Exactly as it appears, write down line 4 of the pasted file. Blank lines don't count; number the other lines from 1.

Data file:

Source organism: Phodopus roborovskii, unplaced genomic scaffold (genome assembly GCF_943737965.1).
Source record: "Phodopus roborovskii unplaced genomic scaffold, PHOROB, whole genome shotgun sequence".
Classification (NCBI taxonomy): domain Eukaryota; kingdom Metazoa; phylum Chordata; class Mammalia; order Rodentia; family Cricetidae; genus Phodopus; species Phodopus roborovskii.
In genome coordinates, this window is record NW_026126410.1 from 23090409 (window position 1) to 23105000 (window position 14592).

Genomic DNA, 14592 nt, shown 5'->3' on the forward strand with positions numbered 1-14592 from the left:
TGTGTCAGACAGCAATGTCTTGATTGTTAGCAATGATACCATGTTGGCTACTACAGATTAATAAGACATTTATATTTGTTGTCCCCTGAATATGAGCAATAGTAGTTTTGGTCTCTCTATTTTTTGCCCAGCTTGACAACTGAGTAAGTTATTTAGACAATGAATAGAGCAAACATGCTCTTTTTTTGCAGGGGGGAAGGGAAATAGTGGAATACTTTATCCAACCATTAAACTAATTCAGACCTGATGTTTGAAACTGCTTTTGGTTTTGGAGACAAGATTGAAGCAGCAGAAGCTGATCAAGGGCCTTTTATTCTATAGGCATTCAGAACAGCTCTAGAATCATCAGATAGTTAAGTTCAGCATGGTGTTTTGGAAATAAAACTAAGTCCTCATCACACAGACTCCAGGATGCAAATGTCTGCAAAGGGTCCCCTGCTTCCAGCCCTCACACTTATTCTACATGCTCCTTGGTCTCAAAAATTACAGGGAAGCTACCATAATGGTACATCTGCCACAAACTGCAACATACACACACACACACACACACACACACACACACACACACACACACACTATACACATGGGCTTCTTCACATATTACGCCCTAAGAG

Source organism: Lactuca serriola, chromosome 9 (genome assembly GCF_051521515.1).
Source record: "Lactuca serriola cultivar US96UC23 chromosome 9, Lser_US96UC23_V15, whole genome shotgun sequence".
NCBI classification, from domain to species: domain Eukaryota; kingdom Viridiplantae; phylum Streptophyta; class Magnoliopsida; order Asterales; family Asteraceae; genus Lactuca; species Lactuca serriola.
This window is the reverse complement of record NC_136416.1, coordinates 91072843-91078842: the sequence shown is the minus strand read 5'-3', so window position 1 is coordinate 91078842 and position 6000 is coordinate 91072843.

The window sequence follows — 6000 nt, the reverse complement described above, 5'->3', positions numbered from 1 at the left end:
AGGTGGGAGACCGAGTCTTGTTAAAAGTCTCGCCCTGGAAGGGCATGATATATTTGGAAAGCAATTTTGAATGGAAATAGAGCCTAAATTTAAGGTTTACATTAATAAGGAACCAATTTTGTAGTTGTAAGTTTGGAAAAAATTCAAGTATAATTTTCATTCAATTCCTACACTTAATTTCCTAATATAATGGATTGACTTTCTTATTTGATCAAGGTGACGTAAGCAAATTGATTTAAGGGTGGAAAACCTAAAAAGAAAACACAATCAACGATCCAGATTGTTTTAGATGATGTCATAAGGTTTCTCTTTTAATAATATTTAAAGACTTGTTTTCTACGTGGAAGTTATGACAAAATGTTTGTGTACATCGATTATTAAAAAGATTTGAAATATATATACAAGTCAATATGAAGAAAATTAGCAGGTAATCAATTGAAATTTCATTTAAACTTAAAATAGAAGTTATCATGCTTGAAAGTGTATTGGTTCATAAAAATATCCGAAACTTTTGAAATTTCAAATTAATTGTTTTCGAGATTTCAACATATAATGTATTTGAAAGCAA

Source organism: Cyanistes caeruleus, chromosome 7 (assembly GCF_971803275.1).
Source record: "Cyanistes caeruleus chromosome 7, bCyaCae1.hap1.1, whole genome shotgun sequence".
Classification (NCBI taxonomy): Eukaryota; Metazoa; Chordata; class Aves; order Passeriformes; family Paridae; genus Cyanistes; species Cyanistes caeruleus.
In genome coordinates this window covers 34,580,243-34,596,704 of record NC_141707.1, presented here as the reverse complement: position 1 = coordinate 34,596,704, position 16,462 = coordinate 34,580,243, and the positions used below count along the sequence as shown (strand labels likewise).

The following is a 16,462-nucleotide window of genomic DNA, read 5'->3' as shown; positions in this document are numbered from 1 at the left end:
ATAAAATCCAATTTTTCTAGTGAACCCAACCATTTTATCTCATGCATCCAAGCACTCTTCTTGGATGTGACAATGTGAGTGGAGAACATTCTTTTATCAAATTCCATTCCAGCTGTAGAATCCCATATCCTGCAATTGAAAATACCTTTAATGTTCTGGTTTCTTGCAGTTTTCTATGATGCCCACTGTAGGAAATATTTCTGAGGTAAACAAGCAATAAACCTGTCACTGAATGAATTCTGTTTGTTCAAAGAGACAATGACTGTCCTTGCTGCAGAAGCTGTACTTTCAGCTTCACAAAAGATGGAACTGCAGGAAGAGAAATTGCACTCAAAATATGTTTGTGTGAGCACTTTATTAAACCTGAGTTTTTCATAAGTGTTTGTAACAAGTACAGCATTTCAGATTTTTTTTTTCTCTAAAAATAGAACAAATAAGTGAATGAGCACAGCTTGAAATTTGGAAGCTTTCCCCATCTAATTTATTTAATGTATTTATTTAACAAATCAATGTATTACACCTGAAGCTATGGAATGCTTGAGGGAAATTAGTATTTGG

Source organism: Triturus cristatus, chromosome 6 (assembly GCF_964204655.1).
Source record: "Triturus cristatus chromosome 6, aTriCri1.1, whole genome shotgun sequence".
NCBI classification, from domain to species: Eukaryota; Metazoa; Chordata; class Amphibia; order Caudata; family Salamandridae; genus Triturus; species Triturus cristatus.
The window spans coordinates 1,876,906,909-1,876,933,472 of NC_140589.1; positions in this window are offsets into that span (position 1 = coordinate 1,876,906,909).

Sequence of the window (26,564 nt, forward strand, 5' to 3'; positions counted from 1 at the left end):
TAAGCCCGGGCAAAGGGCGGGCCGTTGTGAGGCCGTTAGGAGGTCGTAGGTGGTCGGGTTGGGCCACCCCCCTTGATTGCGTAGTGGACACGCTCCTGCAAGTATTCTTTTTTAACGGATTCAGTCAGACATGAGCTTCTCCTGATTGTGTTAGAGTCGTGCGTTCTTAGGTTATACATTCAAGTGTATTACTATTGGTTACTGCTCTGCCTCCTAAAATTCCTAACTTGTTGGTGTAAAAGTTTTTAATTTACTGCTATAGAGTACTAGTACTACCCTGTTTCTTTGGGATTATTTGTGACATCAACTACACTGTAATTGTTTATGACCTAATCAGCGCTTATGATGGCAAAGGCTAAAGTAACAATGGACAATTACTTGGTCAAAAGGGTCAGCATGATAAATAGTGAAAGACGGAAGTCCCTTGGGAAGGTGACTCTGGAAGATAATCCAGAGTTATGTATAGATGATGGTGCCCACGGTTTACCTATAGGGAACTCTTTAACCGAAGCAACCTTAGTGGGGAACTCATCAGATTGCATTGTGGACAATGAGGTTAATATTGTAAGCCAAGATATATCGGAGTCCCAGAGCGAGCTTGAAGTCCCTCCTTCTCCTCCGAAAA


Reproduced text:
In genome coordinates, this window is record NW_026126410.1 from 23090409 (window position 1) to 23105000 (window position 14592).